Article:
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Ray Dalio Prefers Cash Over Bonds as Interest Rates Rise: Here’s Why

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Billionaire Investor Ray Dalio Prefers Holding Cash Over Bonds

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As concerns grow about rising interest rates and inflation, billionaire investor Ray Dalio has expressed his preference for holding cash instead of bonds.

When asked about his investment strategy in the current environment, Dalio, the founder of Bridgewater Associates, stated, “I don’t want to own debt, you know, bonds and those kinds of things.”

He believes that cash is a good option for now and expects interest rates to change in the future. Speaking at the Milken Institute Asia Summit in Singapore, Dalio stated, “Temporarily, right now, cash I think is good … and the interest rates are fine. I don’t think [it] will be sustained that way.”

These remarks from Dalio come as the yield on the 30-day U.S. Treasury bill climbs above 5%, while investors can earn 4% on certificates of deposit and high-yield savings accounts.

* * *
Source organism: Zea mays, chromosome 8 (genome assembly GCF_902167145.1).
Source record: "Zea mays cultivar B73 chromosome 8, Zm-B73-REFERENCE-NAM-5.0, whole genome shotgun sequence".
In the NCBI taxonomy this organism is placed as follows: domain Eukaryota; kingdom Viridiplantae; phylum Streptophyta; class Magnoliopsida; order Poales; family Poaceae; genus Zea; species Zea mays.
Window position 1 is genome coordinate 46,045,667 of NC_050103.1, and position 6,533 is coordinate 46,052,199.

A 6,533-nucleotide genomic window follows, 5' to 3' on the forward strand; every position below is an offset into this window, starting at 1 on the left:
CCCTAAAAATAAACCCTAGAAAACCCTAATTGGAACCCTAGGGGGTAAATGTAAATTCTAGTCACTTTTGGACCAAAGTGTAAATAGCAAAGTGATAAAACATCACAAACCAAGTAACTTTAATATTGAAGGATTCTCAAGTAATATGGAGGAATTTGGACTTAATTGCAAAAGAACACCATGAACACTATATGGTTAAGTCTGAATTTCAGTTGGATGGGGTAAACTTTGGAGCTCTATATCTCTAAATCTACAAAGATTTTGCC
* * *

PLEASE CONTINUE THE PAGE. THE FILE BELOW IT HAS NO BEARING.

Dalio points out that the biggest mistake made by most investors is believing that past performance indicates the quality of an investment, rather than considering its price.

When asked for advice on capital allocation for new industry watchers, Dalio suggests being in the right geographies, diversifying, paying attention to the implications of disruptions, and investing in asset classes that are leveraging new technologies effectively.

Addressing Rising Debt

Regarding the issue of rising global debt, Dalio highlights that when a country’s debt becomes a significant portion of its economy, the situation tends to compound and accelerate. This is because interest rates need to be high enough for the creditor while not harming the debtor.

Dalio explains, “We’re at that turning point of acceleration. But the real problem comes when individuals or investors don’t hold the bonds, because it becomes a supply-demand issue. One man’s debts are another man’s assets.”

He warns that if investors are not receiving sufficiently high real interest rates, they will sell their bonds. This supply-demand imbalance can cause bond prices to fall, yields to rise, and borrowing costs to increase, leading to inflationary pressure and posing challenges for central banks.

Dalio emphasizes, “When the interest rates go up, the central bank then has to make a choice: Do they let them go up and face the consequences, or do they print money and buy those bonds? And that has inflationary consequences. We’re seeing that dynamic happen now. I personally believe that bonds are not a good long-term investment.”

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